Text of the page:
Downtown Phoenix never fails to surprise and delight. DPJ’s Live PHX series captures the moments that illustrate why we love life in our city.

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Downtown Phoenix has evolved so much in the past few years. From just about any vantage point in the city, cranes can be spotted hovering above the existing skyline. They stand as a symbol of the growth and development we see everyday, but also a future that’s somewhat unknown and exciting. Are there going to be growing pains? Sure. It’s inevitable. 

But the southerly view from the courtyard at CityScape reminds us of the importance of preservation.

After opening in 1924, the Luhrs was the first 10-story high rise in Phoenix. It undoubtedly represented great progress for Phoenix at the time. Now that many modern constructions surround and continue to be built around the historic Beaux-Arts style building, it’s hard to imagine the downtown Phoenix skyline without it.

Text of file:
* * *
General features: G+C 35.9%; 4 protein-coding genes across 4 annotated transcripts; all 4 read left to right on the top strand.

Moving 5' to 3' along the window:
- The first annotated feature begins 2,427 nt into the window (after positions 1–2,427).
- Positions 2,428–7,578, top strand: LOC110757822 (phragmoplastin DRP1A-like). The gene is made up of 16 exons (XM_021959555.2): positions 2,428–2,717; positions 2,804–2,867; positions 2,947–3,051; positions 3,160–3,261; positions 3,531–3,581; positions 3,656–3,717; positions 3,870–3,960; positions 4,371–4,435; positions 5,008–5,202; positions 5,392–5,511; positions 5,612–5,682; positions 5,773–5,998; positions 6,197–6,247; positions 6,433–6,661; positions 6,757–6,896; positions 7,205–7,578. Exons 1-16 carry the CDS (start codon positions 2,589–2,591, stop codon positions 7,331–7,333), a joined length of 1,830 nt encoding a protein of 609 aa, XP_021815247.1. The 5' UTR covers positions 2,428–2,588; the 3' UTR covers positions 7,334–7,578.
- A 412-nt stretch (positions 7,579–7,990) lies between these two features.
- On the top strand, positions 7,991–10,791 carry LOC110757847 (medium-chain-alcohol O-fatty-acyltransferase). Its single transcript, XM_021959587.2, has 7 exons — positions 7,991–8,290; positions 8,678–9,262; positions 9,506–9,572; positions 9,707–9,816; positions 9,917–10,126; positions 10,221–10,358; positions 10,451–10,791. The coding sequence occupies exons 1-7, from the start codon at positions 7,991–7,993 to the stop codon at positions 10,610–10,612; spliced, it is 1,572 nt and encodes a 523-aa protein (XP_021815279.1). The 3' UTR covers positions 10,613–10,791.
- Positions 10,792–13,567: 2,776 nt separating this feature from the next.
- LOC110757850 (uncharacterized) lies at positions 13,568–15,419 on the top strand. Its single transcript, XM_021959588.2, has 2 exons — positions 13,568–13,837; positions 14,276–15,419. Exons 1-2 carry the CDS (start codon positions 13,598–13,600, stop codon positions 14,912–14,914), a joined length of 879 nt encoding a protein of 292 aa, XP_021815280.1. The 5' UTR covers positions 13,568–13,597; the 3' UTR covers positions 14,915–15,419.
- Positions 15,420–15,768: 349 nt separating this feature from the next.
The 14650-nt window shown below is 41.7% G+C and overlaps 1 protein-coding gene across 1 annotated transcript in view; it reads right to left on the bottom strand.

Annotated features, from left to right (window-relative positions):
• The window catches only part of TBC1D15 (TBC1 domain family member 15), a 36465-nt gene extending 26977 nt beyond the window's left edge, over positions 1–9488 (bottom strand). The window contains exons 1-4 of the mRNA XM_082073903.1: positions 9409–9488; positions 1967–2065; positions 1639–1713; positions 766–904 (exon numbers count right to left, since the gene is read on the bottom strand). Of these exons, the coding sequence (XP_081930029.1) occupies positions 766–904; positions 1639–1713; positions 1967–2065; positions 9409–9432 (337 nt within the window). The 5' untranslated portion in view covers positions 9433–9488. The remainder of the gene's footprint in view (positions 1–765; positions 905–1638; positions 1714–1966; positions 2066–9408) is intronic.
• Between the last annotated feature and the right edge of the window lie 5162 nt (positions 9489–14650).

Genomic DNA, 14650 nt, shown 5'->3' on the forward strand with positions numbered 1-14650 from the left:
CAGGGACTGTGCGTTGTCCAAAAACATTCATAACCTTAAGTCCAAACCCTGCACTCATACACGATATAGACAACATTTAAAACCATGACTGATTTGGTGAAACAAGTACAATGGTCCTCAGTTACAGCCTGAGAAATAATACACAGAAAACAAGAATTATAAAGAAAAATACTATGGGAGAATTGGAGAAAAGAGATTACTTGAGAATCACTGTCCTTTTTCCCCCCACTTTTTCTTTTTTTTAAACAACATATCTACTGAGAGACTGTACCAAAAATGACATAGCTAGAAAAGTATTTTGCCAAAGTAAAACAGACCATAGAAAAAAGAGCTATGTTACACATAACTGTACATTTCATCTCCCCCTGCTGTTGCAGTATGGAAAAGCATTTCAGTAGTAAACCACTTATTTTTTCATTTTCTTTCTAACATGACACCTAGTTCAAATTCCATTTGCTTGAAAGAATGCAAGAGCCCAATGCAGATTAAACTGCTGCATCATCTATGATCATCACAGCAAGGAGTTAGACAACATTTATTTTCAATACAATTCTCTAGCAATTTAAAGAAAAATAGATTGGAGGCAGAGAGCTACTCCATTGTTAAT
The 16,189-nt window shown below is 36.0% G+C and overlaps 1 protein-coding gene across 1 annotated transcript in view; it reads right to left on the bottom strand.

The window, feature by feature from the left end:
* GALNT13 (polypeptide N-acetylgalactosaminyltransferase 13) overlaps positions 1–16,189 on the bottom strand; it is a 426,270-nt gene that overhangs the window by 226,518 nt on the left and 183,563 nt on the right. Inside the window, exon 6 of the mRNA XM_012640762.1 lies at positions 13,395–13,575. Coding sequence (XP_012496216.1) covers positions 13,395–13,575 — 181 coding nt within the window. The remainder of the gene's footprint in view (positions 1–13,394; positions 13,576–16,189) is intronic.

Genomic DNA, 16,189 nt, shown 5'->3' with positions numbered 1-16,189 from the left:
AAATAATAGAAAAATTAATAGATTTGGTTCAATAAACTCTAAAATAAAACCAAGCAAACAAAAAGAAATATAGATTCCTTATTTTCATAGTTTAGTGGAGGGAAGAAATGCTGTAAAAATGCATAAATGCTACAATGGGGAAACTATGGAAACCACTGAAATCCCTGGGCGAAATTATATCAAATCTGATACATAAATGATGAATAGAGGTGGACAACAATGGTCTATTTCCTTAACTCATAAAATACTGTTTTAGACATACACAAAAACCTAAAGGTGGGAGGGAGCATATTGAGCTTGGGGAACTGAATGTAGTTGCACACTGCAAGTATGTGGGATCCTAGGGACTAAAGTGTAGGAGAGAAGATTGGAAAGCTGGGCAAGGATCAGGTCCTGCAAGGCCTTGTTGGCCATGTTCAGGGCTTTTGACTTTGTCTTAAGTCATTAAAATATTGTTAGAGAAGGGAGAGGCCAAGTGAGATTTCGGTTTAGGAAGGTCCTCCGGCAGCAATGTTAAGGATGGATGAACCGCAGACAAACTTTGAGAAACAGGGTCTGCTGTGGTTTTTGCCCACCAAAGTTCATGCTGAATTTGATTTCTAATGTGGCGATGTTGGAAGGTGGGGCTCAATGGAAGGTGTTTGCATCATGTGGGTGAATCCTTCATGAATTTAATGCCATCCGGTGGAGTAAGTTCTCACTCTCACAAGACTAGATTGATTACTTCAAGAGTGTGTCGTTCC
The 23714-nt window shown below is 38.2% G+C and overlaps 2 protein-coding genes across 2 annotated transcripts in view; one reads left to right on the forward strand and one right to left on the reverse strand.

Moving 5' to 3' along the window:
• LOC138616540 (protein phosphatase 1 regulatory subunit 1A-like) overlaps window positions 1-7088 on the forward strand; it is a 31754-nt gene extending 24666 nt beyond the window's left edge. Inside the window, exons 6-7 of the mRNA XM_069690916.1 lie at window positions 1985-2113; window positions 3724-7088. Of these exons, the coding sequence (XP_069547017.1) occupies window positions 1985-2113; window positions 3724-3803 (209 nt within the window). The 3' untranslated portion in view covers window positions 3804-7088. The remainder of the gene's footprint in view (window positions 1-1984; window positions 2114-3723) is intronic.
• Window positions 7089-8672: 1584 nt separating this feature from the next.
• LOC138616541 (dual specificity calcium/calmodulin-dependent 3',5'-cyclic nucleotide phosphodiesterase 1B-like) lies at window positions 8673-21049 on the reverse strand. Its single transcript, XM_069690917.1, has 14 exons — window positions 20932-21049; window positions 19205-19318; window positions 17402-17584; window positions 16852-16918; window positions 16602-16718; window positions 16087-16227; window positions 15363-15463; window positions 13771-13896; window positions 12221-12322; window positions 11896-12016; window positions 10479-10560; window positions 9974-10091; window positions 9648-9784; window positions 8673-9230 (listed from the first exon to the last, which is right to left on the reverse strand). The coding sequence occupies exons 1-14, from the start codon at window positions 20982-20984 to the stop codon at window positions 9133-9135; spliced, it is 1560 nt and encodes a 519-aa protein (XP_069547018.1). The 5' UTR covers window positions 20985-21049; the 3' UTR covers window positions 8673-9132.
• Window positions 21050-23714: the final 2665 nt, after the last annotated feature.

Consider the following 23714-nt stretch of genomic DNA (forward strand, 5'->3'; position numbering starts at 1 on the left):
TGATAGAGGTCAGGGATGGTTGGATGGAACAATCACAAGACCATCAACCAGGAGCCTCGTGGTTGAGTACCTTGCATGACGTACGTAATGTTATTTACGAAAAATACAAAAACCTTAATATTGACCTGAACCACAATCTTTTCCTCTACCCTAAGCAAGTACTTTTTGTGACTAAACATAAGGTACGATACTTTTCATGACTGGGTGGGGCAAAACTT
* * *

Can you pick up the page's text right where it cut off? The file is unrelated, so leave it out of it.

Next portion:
The Luhrs building stands as a reminder that by preserving our past, we are able to enjoy a richer, more meaningful present.

Photo by Lauren Potter.

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  • James

    Cityscape is adjacent to two of the most beautiful historic blocks in downtown, and not a single storefront – or even a window – makes any sort of connection with them. You should be able to admire the Luhrs’ buildings by crossing Jefferson and shopping at stores on the ground levels of each project, or from a patio, 2nd story balcony, or 3rd floor green roof. Instead, Luhrs’ retail sits vacant as it faces the loading dock and garage ramps of Cityscape, while its smaller partner to the south was demolished for a generic hotel. The Luhrs block isn’t exactly the pride of Phoenix preservation… or, at least, it hasn’t been treated as such.

  • Doug Roper

    It may be “our” city, but it’s not your buildings (or the city’s). I’m moving into Phoenix from Chicago because of its strong property rights. Preserve property you own, and leave others alone.